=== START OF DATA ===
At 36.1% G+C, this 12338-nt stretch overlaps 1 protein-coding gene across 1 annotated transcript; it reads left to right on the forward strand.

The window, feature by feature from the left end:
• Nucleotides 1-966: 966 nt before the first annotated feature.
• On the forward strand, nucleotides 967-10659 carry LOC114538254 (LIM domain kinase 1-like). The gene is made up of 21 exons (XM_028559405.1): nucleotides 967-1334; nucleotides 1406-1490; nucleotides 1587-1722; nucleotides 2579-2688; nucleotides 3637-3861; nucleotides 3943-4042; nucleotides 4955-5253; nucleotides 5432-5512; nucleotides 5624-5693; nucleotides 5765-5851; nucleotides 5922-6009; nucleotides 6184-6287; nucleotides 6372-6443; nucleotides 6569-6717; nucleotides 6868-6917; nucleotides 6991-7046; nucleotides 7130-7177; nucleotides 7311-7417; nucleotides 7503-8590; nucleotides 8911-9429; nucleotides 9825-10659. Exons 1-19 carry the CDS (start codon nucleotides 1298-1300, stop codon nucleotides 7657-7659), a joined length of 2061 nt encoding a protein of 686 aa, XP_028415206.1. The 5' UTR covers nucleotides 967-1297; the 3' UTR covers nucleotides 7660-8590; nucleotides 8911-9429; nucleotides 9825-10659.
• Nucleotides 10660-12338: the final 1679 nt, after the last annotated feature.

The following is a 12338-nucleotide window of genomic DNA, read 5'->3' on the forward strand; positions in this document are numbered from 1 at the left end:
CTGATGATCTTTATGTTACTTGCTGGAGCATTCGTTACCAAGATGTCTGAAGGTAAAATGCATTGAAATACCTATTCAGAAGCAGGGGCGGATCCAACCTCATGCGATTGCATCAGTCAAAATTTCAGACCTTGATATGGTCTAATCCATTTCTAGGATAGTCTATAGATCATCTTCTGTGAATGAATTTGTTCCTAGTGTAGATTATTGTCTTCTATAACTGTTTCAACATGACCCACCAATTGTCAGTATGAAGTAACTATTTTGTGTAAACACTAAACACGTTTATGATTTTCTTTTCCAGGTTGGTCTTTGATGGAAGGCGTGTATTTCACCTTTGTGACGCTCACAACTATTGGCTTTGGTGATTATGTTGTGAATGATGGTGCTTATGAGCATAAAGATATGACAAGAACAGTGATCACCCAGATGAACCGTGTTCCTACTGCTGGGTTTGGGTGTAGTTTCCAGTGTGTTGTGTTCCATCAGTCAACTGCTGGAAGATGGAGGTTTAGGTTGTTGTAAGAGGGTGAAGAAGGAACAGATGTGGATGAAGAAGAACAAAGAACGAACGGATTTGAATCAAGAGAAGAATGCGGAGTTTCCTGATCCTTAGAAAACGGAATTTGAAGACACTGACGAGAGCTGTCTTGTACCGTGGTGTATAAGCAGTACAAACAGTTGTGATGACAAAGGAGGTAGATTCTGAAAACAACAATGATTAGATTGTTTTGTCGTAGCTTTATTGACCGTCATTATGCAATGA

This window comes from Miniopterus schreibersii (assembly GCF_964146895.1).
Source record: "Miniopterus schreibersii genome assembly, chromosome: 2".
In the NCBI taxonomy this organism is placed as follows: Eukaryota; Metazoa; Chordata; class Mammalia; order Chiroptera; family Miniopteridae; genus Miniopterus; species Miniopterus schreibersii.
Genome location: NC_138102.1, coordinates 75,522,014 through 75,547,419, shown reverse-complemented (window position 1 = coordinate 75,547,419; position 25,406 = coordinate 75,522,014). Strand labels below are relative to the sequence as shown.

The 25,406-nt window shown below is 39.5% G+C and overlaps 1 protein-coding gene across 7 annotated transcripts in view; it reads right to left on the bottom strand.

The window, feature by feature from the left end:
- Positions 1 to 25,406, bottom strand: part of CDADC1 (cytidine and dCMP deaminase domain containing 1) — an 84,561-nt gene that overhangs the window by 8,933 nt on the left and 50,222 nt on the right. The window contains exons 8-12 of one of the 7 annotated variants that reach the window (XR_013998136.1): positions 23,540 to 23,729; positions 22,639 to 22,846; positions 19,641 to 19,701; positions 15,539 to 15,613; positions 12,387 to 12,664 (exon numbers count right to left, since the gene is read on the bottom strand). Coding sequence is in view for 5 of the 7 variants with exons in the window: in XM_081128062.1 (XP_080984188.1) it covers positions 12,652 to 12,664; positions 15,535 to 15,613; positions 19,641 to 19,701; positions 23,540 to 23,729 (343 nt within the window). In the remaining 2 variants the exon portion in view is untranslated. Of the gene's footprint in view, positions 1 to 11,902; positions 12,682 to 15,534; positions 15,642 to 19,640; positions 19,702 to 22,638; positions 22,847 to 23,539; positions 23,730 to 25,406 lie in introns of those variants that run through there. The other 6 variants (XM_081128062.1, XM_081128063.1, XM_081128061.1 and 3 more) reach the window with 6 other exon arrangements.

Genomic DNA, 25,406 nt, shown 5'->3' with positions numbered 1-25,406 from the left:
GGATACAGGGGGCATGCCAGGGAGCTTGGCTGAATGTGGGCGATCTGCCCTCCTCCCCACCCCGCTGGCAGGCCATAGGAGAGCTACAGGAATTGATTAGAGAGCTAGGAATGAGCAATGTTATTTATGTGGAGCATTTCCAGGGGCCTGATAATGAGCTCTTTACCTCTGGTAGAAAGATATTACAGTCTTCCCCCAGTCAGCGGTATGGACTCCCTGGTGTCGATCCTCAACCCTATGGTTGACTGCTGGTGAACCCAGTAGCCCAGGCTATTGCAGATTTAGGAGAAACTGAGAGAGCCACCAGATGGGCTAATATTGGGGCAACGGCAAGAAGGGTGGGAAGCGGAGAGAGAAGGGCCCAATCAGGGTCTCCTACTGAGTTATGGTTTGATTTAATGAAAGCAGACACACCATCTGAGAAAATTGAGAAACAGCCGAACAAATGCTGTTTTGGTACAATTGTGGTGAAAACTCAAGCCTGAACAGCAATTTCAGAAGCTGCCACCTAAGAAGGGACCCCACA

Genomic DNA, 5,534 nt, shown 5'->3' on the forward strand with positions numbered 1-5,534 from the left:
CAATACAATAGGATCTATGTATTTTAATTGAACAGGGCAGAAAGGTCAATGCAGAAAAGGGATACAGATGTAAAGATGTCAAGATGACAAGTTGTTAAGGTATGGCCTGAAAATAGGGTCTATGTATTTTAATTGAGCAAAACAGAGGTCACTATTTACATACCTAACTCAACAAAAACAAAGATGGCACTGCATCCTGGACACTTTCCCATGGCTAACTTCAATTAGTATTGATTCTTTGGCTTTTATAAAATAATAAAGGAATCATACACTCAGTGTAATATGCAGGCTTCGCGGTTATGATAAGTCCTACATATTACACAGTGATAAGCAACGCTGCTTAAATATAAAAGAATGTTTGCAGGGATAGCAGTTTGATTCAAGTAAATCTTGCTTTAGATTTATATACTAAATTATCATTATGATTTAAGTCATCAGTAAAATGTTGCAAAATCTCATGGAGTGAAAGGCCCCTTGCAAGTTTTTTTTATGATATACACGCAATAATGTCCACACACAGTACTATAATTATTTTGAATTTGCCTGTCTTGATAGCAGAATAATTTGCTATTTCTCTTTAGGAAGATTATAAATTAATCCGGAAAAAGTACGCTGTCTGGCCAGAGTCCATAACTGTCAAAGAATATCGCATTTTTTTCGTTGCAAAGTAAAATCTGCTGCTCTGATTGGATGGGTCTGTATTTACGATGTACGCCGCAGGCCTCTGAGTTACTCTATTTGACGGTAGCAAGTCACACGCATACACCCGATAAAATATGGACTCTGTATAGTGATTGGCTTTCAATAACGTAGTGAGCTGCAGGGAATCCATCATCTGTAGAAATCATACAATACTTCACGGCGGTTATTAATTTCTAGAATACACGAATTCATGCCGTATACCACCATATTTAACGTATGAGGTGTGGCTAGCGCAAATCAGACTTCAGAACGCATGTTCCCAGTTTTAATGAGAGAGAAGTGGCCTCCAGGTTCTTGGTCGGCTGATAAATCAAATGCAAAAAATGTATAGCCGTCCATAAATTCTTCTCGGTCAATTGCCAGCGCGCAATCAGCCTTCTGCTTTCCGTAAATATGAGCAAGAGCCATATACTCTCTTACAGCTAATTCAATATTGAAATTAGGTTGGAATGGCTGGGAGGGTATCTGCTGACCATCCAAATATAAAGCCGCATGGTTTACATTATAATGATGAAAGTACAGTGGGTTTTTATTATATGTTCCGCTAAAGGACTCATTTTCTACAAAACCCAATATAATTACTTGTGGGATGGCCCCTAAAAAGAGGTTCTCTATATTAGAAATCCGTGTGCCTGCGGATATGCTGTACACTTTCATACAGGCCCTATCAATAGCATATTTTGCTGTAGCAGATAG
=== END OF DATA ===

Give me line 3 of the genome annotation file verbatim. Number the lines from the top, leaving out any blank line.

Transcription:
• Nucleotides 1-966: 966 nt before the first annotated feature.